In addition, the huge growth in migrant populations after the Color Revolutions and Arab Spring can be used by hate politicians as a way of weakening the strong political bonds of current political leaders. Political leaders can use immigrants for both positive and negative political purposes. Immigrants are potential voters and can be added to a political base once they achieve citizenship. On the negative side, politicians can demonize migrants as criminals distracting people from other more serious problems like unemployment or rising inflation.
While the Schengen Agreement provided a common legal and financial system for shared security, an unequal minority/majority relationship among member states encourages institutionalized xenophobia. For instance, new laws are ethnocentric and discriminatory. Racist laws force oppressive assimilation, using an adopt-and-embrace culture technique. The French passed a law in 2010 prohibiting the burqa in public. The Swiss, who guarantee freedom of religion, have banned the construction of minarets used by Muslims in their call to prayer. Denmark and Sweden do border spot-checks profiling migrants. While in Hungary, Prime Minister Viktor Orban and his ruling Fidesz Party recently closed borders to asylum seekers as a political statement designed to help win a recent election in April (BBC 2018). The ethnocentric actions are in violation of the UNHRC, an institution responsible for the promotion and protection of all human rights around the globe.
Psychology alone cannot adequately explain the behaviors of Right Wing nationalism without including the economic reality of globalization. Theory alone can only explain the symptoms of the changing economic landscape of the EU. Psychology in a way explains the negative side of the rise in nationalism. Some European nations have strong economies and low unemployment yet fear the huge growth of migrants from the Syrian conflict. This is a fear the Right uses to create a new reality.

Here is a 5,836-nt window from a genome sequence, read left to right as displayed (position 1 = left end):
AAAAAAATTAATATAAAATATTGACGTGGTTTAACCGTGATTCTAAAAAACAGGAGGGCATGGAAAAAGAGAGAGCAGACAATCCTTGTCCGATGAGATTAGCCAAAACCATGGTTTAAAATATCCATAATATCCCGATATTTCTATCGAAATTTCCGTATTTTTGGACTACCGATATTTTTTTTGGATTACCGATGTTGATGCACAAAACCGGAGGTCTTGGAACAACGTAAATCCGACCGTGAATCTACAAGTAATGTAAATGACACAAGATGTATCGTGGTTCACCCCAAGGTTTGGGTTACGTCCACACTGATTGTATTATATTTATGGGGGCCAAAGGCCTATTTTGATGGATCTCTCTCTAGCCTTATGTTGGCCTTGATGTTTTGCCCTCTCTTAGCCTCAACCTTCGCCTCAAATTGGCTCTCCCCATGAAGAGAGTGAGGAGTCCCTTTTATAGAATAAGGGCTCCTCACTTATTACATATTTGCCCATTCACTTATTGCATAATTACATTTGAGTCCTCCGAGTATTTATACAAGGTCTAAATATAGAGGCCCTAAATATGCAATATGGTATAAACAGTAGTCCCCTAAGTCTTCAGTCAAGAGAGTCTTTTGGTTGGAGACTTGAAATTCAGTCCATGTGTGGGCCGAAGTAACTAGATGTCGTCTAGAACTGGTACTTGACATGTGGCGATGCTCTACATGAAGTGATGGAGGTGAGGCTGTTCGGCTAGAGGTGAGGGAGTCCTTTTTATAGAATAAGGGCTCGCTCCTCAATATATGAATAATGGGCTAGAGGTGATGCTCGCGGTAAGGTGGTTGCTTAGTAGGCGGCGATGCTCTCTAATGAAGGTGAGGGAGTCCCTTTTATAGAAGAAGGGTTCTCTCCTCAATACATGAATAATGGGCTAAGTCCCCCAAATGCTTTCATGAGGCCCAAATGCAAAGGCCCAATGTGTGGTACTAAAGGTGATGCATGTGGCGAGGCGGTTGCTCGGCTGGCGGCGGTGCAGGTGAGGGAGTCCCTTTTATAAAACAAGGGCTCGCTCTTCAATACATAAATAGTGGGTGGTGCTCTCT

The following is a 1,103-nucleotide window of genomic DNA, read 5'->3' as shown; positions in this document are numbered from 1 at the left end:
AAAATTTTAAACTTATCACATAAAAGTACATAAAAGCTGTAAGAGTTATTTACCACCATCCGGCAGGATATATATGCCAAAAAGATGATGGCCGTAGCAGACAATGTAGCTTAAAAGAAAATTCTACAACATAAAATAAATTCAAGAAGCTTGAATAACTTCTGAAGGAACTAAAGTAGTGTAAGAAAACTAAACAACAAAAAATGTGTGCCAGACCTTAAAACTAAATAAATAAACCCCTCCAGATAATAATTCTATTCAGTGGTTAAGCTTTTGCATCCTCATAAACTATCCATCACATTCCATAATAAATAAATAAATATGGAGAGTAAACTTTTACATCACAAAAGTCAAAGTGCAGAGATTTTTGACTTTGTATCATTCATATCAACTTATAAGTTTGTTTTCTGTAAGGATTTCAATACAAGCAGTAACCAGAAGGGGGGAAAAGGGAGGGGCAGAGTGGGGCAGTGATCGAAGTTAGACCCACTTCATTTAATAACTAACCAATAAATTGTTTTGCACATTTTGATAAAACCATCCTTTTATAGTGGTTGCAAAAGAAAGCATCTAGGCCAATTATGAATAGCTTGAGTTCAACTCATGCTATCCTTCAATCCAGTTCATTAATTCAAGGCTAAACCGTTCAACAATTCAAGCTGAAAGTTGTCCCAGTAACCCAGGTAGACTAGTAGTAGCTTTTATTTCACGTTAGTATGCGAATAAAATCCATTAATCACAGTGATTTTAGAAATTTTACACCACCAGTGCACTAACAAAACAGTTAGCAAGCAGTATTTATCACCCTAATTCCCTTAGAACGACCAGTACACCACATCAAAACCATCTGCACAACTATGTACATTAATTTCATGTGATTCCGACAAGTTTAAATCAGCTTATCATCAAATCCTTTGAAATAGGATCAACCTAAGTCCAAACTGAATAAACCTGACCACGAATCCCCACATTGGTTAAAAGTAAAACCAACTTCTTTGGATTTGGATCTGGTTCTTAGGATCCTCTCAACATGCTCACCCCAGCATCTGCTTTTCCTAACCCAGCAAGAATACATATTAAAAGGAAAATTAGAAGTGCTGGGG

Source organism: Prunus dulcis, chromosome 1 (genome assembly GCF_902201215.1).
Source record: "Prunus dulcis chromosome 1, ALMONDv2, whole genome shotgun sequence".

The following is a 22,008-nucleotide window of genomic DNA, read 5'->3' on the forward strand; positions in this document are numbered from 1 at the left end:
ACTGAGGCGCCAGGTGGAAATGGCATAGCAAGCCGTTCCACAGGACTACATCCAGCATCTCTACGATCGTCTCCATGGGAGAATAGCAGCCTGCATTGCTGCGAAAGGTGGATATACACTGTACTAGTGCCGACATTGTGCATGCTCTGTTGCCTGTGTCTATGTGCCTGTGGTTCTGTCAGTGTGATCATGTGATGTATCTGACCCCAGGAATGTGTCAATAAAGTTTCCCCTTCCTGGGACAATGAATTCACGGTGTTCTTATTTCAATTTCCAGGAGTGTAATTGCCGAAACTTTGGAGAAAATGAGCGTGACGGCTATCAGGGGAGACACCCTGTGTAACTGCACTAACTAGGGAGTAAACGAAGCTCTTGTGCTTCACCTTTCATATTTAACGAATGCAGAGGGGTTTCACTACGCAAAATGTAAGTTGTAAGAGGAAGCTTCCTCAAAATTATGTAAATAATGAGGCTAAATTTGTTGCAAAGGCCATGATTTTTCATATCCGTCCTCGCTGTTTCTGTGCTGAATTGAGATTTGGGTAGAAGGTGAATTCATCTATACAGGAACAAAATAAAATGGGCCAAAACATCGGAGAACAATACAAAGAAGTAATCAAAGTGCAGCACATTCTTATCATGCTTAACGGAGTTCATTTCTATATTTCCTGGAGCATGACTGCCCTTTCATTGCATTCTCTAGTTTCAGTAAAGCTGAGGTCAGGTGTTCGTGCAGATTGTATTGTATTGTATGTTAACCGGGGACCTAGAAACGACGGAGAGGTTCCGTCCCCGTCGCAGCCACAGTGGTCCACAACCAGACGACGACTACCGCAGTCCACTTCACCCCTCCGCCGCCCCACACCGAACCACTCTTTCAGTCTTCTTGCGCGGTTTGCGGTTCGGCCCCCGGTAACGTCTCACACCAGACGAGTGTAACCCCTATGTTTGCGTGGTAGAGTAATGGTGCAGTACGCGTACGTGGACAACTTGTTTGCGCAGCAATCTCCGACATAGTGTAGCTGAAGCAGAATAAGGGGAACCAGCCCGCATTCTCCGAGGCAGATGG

The Right blames the growing migrant population for the financial crisis. When members join the EU they become economically dependent on each other. When strong and weak economies combine, the result was the European financial crisis arising from unsustainable debt levels and default fears from the nations of Ireland, Greece, Cyprus, Italy, Spain, and Portugal. European financial institutions held this debt, so any default would threaten the stability of the European financial industry and the common currency of the Euro. The financial fix in 2009 also included Anti-Migration Policies that reinforced institutionalized bias, including the use of proxy governance – limiting visas for migrants using the European Financial Stability Fund and other Stability Mechanisms based upon racial quotas. Limiting visas was an illusionary fix and the cause of significant institutional xenophobia and scapegoating.
The primary goal of future work is to identity ways to manage the use of fear as a political instrument. Members of the EU could create globalized legislation like a Common Asylum System where members are able to reinstate an open and free border program. The goal would be to foster cooperation among national police and customs authorities. States could manage the borders jointly and have a shared administrative and fiscal system of controls. This system can manage the flow of asylum seekers concentrating on areas where existing controls have failed. Moreover, a common system can focus resources on First-Entry Border Control Points and a Willing-Member States Program (WMSP). A further responsibility of the WMSP is a jobs training program that could help migrants adjust to new condition. In the end, what is needed most is a subtle, agile, and empathetic system of governance that knows how to fuse psychological fears and financial instability into a system of common prosperity and societal understanding. If leadership across the EU cannot do this or is unwilling to engage it, then the hate-mongers will only increase.
About the author:
*Steve York has a long and distinguished career serving his country and managing global security problems. He is currently pursuing his doctorate in Global Security in the School of Security and Global Studies at the American Military University.
This article was published by Modern Diplomacy